Great was God's condescension to the shepherds, in sending them a message by angels : Greater is his condescension to our fallen race, in sending them salvation by his Son. This is grace, which angels contemplate with astonishment. Shall we be unaf. fected ? When the Redeemer was born, joy and admiration strung their harps and tuned their voices: On wings of benevolence they flew to bear the happy tidings, and teach mortals how to praise. The multitude of the heavenly host sang, Glory to God in the highest; and on earth peace; good will to men. These ministering spirits still visit the churches, and hover around the worshipping assemblies of Christians, though invisible to mortal eyes. If when the Saviour came, they, transported with joy, flew in eager haste to proclaim the news, as what,

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above all things, should be welcome to guilty mortals, What think you ? —Are they not astonished to see our ingratitude and indifference? To see in a Christian land the number of professing Chris. tians so small ?-To see the assemblies in Christ's house so thin ?-To see so few gathering round his table ?_To hear our songs of praise to the Redeemer rise with so partial, and so faint a sound ? If mere benevolence so deeply interested them in this great event, What must they think, when they see us, whose eternal salvation depends upon it, so in. different to it—so negligent to secure to ourselves its infinite and everlasting benefits ? Shall the air cing with angelick praises for man's redemption, and earth not catch the sound ?- The shepherds in the field heard the voice, and felt the devotion-Shall we, under advantages for superior knowledge and stronger faith, be dead to all sense of gratitude ? Shall we never learn the song of those who are redeemed from the earth ?--Shall the fields and cottages of Israel's shepherds be more vocal in the Redeemer's praise, than the churches of Christians ?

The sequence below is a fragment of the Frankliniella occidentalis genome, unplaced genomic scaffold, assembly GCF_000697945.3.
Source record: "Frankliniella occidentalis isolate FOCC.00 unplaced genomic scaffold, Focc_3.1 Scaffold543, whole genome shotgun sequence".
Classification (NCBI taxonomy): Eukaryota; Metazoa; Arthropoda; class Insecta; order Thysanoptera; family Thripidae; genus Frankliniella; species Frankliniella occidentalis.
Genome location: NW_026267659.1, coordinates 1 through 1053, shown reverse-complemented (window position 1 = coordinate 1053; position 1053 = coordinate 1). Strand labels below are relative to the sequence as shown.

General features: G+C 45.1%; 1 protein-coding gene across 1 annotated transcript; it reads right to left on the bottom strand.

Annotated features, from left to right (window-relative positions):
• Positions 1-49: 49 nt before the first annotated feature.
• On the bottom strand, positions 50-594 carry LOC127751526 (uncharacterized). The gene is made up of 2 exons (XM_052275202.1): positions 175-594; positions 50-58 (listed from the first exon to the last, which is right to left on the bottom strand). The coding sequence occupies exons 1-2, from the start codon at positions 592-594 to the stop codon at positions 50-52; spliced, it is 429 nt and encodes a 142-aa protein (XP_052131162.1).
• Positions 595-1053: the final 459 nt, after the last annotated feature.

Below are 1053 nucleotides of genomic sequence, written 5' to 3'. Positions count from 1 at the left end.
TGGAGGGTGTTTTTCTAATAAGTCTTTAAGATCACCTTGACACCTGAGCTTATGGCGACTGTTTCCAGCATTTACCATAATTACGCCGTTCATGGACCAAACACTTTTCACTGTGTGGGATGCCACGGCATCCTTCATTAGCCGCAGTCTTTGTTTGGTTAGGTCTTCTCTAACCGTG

How pleasing to saints and angels ; to the Redeemer and the Father of men, will be the sight, when sinners, with one heart, shall repair to the throne of grace, and humbly seek an interest in the salvation of the gospel; when the churches shall be thronged with devout and attentive worshippers, and the table of the Lord surrounded with thankful and admiring guests?—There is joy in the presence of the angels, when sinners repent: The Redeemer is satisfied when, in their conversion, he sees the tray. ail of his soul : God is pleased, when they bow to the authority of his son, and he hears, with approbation, the songs in which they celebrate redeeming love.

Worthy is the Lamb that was slain, to receive blessing and honour and power ; for he hath redeemed us to God by his blood. To him be glory in the church, throughout all ages--Amen.

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Now there was leaning on Jesus's bosom one of his disciples, whom